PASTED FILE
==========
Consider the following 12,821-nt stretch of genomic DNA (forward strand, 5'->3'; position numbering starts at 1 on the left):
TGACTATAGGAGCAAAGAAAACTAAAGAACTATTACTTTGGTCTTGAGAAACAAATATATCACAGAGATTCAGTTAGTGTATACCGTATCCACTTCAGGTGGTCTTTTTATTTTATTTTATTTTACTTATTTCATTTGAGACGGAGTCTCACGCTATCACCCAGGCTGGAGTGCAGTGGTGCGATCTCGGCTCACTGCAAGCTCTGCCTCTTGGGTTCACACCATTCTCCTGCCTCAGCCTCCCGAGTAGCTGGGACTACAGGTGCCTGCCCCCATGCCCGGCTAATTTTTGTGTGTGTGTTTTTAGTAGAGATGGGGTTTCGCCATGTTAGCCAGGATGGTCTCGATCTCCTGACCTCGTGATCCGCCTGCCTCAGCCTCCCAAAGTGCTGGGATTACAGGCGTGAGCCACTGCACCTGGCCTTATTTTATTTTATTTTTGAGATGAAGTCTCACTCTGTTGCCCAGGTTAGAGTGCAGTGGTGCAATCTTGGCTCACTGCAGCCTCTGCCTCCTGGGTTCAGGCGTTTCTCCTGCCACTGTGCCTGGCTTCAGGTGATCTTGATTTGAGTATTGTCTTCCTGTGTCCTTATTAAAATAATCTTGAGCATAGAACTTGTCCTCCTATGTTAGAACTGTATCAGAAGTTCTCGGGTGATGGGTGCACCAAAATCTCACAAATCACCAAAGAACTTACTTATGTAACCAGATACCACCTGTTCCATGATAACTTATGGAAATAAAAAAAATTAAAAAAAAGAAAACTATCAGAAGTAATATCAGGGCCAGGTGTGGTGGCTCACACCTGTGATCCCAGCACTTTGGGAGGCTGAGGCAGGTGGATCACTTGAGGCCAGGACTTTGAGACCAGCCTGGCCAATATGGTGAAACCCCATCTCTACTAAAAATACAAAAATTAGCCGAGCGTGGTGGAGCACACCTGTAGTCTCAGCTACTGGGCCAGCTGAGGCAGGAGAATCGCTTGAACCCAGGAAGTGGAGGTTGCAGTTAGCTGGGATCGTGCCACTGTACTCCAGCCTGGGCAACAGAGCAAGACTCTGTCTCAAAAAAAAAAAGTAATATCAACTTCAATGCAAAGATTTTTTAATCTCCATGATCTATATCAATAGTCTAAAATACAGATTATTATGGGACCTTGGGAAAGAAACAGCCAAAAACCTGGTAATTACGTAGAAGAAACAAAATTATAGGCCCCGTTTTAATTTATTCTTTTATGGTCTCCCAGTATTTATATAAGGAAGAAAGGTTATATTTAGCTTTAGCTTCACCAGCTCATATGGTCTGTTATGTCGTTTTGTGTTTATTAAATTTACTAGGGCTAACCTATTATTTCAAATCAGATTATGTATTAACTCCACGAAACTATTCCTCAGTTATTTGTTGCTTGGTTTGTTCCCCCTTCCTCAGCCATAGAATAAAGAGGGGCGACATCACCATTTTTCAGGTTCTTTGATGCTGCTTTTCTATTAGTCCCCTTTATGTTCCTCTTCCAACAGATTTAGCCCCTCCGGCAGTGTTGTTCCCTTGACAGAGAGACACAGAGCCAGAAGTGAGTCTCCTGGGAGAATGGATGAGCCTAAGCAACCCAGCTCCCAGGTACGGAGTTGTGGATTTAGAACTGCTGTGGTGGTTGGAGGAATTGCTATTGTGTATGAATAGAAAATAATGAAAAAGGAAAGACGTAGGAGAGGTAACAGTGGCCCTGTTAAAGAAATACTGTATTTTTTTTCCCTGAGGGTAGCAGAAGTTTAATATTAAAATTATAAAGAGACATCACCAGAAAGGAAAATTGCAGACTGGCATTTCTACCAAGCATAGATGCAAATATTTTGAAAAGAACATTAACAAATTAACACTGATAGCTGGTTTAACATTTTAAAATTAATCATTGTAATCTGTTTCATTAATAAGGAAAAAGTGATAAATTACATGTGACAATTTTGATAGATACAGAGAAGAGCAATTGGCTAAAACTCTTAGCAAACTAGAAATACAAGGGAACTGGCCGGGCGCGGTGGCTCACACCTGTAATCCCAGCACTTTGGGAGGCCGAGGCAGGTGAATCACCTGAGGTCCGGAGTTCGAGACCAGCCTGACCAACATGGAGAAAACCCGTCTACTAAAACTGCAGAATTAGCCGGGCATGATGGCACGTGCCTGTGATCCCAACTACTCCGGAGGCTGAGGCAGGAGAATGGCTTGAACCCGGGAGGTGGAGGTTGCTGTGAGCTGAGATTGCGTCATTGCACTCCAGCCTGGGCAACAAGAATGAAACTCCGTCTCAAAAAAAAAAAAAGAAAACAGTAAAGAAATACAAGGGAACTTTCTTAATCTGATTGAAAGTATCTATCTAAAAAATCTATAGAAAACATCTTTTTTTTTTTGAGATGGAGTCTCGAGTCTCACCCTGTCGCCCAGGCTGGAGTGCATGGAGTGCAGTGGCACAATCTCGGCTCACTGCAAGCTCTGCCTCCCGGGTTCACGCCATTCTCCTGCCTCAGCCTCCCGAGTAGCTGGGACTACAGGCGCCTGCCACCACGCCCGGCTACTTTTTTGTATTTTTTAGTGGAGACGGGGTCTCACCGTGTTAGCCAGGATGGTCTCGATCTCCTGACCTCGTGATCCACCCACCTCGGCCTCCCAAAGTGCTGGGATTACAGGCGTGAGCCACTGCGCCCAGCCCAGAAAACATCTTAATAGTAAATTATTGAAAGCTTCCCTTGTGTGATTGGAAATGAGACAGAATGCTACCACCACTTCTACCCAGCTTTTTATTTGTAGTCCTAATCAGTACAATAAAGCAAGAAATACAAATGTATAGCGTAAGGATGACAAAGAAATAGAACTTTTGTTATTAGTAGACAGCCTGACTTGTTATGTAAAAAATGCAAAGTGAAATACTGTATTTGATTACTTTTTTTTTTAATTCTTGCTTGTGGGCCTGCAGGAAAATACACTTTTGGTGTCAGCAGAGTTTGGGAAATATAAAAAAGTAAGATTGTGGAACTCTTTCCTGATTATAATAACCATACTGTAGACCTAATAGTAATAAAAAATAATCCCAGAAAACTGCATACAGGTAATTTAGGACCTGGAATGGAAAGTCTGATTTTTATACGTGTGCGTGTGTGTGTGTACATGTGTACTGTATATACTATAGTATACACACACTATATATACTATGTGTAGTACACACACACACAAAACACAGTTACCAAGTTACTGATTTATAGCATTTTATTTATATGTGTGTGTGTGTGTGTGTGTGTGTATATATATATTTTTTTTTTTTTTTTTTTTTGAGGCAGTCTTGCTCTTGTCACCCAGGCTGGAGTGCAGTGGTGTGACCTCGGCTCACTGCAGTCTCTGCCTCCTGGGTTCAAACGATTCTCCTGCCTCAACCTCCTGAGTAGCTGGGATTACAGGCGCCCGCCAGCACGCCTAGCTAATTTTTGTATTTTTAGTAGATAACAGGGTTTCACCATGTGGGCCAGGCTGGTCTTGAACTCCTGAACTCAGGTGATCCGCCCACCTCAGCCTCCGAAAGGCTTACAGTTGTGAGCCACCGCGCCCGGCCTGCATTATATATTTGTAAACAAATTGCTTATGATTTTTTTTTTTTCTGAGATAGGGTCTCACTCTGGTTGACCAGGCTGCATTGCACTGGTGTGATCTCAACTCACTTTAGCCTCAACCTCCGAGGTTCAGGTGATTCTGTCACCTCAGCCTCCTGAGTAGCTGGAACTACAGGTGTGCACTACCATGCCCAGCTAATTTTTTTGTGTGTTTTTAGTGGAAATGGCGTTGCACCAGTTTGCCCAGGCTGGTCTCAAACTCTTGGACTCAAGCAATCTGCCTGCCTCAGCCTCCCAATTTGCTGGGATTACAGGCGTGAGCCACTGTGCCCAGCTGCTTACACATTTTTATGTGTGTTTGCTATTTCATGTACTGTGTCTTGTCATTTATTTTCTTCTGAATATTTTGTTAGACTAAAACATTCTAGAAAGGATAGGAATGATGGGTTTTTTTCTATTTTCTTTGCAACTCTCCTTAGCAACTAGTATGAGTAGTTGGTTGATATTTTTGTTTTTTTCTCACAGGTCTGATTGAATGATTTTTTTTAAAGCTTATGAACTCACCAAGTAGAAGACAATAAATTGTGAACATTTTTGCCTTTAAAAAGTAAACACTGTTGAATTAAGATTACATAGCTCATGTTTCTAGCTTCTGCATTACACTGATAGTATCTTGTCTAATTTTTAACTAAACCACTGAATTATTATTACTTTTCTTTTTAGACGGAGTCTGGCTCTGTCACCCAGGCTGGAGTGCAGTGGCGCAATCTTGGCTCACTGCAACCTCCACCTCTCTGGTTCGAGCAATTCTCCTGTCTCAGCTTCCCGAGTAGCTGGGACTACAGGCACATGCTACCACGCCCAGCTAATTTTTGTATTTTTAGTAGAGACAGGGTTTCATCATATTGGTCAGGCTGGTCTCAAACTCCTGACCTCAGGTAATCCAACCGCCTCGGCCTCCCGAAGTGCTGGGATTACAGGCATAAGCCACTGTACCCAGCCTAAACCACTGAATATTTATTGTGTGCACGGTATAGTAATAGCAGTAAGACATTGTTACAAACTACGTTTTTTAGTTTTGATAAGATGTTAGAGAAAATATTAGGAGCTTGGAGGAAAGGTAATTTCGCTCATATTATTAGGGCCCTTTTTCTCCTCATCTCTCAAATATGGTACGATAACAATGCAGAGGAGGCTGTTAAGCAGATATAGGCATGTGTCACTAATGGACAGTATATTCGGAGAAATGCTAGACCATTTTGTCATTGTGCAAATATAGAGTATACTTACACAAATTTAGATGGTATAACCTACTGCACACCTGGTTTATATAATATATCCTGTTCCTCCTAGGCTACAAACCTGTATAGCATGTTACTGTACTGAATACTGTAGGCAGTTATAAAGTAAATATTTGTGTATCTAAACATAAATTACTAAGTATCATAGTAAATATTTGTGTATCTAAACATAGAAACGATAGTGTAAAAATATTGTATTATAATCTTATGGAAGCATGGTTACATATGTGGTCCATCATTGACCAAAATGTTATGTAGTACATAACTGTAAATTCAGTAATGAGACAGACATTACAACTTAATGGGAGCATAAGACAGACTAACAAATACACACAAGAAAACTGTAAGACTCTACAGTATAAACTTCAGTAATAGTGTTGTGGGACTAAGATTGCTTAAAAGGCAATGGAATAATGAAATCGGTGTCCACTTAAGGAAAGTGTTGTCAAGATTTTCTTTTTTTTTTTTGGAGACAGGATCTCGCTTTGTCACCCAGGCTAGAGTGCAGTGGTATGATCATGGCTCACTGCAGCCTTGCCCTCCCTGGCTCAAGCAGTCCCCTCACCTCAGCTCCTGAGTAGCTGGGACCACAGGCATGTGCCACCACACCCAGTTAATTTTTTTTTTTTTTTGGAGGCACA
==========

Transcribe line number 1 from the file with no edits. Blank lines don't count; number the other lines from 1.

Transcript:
Consider the following 12,821-nt stretch of genomic DNA (forward strand, 5'->3'; position numbering starts at 1 on the left):